Politics of the Internet
Early Internet adopters took advantage of the vast, unexplored network for communications, collaboration and massive amounts of innovation. With unabashed determination and curiosity, they latched on to the Internet frontier and their creativity exploded into a technological frenzy. Today we all reap the benefits.
Almost everyone in the world uses the Internet on a daily basis – to surf the web, pay bills, catch up on lost episodes and catch up with their friends. These activities have become part of our daily routines. And none them, wouldn’t have been possible without the first generation of Internet nerds.
But while their creations paved the way for Facebook, Twitter, Wikipedia, YouTube, Google and even email, they also paved the way for illegal activity, which is why legislation like the SOPA and PIPA bills were moving through the House and Senate.
Let me preface by saying that I’m not at all advocating for piracy. We all understand copyright infringement is both wrong and a hard battle to fight. And recently SOPA and PIPA have forced us to wade into this uncharted territory.
We participated in the SOPA/PIPA strike a couple of weeks ago to show our distaste with the bills before congress. It was also an opportunity to demonstrate that the bills were missing important technical details that would redefine how users consume information online.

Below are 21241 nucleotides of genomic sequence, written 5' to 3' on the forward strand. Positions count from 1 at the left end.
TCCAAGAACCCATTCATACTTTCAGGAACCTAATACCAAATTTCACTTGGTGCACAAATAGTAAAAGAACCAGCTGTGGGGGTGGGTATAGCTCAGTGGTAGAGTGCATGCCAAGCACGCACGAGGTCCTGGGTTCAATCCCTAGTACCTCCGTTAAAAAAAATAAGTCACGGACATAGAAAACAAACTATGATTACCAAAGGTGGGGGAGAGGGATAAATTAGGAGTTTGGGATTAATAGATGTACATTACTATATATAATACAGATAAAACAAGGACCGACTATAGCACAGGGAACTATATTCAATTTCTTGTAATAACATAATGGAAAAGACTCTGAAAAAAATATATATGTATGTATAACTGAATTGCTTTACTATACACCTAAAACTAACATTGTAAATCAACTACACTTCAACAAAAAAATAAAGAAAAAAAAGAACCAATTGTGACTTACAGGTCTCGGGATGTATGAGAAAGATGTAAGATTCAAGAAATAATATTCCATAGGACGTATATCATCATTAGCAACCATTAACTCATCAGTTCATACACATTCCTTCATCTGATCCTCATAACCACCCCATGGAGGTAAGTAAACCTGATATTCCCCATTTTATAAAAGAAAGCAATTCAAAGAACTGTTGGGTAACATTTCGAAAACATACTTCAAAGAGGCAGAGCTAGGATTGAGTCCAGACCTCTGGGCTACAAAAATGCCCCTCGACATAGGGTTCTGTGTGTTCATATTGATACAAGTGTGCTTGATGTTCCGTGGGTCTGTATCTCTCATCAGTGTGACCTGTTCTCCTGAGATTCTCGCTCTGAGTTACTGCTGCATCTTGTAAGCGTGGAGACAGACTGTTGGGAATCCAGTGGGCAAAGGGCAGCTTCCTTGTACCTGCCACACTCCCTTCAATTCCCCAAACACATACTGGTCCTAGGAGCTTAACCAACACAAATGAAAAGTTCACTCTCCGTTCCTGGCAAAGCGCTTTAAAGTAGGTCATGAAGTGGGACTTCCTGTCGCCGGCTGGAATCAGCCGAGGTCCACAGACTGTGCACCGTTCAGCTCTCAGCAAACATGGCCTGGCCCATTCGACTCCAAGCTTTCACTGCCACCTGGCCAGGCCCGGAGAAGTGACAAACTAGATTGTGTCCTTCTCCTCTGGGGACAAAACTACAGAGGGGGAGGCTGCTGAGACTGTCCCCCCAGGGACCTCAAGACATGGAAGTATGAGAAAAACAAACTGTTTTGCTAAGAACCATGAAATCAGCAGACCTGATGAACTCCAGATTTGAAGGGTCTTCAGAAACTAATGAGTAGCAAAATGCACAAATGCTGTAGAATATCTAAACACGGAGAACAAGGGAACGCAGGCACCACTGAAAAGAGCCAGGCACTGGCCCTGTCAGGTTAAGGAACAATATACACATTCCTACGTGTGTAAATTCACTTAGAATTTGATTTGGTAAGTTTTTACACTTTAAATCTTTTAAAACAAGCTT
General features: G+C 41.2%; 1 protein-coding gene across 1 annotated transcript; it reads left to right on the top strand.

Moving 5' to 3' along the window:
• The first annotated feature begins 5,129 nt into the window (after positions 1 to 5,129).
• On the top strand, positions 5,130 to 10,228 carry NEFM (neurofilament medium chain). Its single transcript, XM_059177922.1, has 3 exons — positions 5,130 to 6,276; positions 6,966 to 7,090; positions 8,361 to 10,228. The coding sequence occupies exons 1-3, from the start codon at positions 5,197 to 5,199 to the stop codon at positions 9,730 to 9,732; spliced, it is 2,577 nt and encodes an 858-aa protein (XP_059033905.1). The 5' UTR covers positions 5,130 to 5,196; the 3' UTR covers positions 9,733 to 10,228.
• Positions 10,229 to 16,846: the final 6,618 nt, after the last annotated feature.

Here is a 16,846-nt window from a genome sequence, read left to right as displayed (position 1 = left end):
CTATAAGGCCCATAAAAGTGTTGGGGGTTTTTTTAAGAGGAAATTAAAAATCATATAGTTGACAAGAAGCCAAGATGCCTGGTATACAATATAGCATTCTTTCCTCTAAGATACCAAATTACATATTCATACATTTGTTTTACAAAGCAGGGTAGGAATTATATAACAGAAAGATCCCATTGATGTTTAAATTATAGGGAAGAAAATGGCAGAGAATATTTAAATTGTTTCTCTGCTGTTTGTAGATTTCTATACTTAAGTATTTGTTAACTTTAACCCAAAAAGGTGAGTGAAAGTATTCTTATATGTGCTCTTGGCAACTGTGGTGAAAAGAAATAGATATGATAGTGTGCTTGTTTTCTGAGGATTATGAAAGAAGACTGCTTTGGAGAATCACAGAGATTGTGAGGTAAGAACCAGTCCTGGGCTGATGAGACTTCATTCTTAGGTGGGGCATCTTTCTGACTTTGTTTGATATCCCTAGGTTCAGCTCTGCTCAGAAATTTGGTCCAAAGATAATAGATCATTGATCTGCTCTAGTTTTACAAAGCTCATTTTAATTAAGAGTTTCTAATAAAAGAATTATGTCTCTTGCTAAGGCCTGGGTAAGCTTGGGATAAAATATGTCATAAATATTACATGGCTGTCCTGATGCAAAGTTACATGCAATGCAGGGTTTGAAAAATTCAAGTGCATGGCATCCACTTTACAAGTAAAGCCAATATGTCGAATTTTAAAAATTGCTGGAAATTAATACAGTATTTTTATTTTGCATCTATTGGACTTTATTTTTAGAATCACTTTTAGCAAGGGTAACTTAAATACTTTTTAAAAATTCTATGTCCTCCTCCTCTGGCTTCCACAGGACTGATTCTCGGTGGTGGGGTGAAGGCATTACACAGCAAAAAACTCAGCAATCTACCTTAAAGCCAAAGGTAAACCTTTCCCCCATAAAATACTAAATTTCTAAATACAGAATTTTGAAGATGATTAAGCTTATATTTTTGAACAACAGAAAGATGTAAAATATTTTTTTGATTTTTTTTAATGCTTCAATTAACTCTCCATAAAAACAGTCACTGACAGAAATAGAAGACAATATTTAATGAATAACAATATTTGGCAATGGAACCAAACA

Taking a step back, in 2011, the government spent $30 million on a program to help foreign citizens navigate around oppressive governmental regulations. This program helps citizens of countries like Iran access sites that their governments block. Websites like Wikipedia.
That was an awesome program. Spreading the liberty I enjoy every day to people that don’t have that luxury is a great idea. The government took a great step here, which is why supporting SOPA/PIPA was so absurd – those bills would have made it possible to forcibly block certain domestic sites.
Essentially this means that by supporting SOPA/PIPA, congress would have created the same type of oppressive climate in the United States that existed in the countries they were helping in 2011.
The question is: Why did SOPA/PIPA get so far?
I believe the answer is that our leaders in congress are lacking technical know-how. So maybe ten years ago the web was a brand new thing to them (some didn’t even know how to describe it). But the time for ignorance is over. Our country and its leaders can’t afford to be vague, inexperienced or lack knowledge on potentially life-altering legislation.
Of course, not everyone can be an Internet nerd. But why not consult the nerds before legislation like SOPA/PIPA come so close to fruition that an online strike is needed to stop them? We nerds may surprise you - we can be innovative, resourceful, and legal all at the same time. January 18th was a great example of our great democracy. But hopefully next time experts will be called in before we have to shut down Wikipedia to get attention.